July 8, 2013

TristanTris­tan is 12 years old and in the 6th grade at her local com­mu­nity col­lege.  She is very strong willed and has endured some med­ical com­pli­ca­tions at birth which con­tributes to this strength.  She is the sec­ond old­est of seven chil­dren.  Tris­tan is extremely help­ful to her par­ents when needed by con­tribut­ing to clean­ing house and help­ing her younger sib­lings with homework.

Like her sis­ter, Jor­dan, she also believes that peo­ple are treated dif­fer­ently based on their income. While she hasn’t expe­ri­enced this per­son­ally, she explains how “some­times rich peo­ple make fun of poor peo­ple who are on the roads sometimes.”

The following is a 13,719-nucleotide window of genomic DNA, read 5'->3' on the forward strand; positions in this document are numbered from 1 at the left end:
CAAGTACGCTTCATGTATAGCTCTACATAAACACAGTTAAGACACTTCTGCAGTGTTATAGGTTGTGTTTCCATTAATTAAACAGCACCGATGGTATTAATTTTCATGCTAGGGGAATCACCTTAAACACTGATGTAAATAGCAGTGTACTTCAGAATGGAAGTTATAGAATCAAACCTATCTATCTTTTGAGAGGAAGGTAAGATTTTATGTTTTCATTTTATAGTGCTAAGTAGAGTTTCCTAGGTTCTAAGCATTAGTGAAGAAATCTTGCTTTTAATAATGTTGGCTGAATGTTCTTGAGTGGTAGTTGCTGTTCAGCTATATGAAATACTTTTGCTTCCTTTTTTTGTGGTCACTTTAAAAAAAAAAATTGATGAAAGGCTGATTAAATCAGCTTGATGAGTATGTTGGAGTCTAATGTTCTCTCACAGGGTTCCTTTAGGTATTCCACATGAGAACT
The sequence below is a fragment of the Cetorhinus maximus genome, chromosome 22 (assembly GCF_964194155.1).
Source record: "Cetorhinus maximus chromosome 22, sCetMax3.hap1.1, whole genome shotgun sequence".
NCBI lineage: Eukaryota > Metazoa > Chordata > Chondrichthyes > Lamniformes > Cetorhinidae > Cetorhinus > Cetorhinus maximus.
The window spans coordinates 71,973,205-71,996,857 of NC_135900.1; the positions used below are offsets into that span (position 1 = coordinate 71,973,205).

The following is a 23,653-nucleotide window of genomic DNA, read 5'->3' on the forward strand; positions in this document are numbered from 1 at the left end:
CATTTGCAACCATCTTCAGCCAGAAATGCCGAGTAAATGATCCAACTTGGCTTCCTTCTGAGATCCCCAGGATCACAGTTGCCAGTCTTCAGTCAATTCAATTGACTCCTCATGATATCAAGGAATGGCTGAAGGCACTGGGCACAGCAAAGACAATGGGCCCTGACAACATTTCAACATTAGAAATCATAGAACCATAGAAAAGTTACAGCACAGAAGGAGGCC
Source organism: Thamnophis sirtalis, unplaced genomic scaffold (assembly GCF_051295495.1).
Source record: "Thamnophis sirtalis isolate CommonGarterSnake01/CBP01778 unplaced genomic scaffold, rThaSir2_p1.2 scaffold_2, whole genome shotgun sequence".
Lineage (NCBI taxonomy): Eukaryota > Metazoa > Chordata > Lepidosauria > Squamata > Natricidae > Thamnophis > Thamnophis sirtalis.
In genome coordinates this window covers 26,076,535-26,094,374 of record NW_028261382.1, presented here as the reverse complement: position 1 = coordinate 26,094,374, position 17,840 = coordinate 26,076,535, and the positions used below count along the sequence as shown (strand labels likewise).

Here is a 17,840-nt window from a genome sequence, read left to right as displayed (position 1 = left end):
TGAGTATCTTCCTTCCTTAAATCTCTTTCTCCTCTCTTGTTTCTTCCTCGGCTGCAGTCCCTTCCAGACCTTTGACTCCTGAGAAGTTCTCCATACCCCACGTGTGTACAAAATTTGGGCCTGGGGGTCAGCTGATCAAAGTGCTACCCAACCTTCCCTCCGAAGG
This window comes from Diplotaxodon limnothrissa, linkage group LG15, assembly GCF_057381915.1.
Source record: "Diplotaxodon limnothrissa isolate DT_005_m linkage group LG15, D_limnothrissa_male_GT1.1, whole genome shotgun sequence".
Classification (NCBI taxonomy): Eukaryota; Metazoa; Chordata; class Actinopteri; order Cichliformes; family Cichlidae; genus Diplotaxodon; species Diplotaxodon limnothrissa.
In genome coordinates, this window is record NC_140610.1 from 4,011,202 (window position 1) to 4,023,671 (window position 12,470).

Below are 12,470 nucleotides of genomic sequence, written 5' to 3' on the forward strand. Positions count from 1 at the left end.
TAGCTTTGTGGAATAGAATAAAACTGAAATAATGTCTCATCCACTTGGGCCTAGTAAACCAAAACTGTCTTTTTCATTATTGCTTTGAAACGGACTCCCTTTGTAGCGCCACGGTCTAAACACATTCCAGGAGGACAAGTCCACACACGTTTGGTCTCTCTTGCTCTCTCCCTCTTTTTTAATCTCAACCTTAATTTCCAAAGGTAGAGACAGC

When she talks about what oth­ers do for her that make her feel good, she talks about being respected and lis­tened to. This is a com­mon com­ment that comes up when we inter­view peo­ple about their poverty expe­ri­ences. Even though Tris­tan talks about this in rela­tion to how oth­ers make her feel good, and not about her poverty expe­ri­ence directly, it high­lights the impor­tance of respect and how that can go a long way.

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  • The training taught me to “manage what I have better and be more aware of the stress level it causes to not be able to meet ‘your’ needs.” (Poverty Awareness Training participant)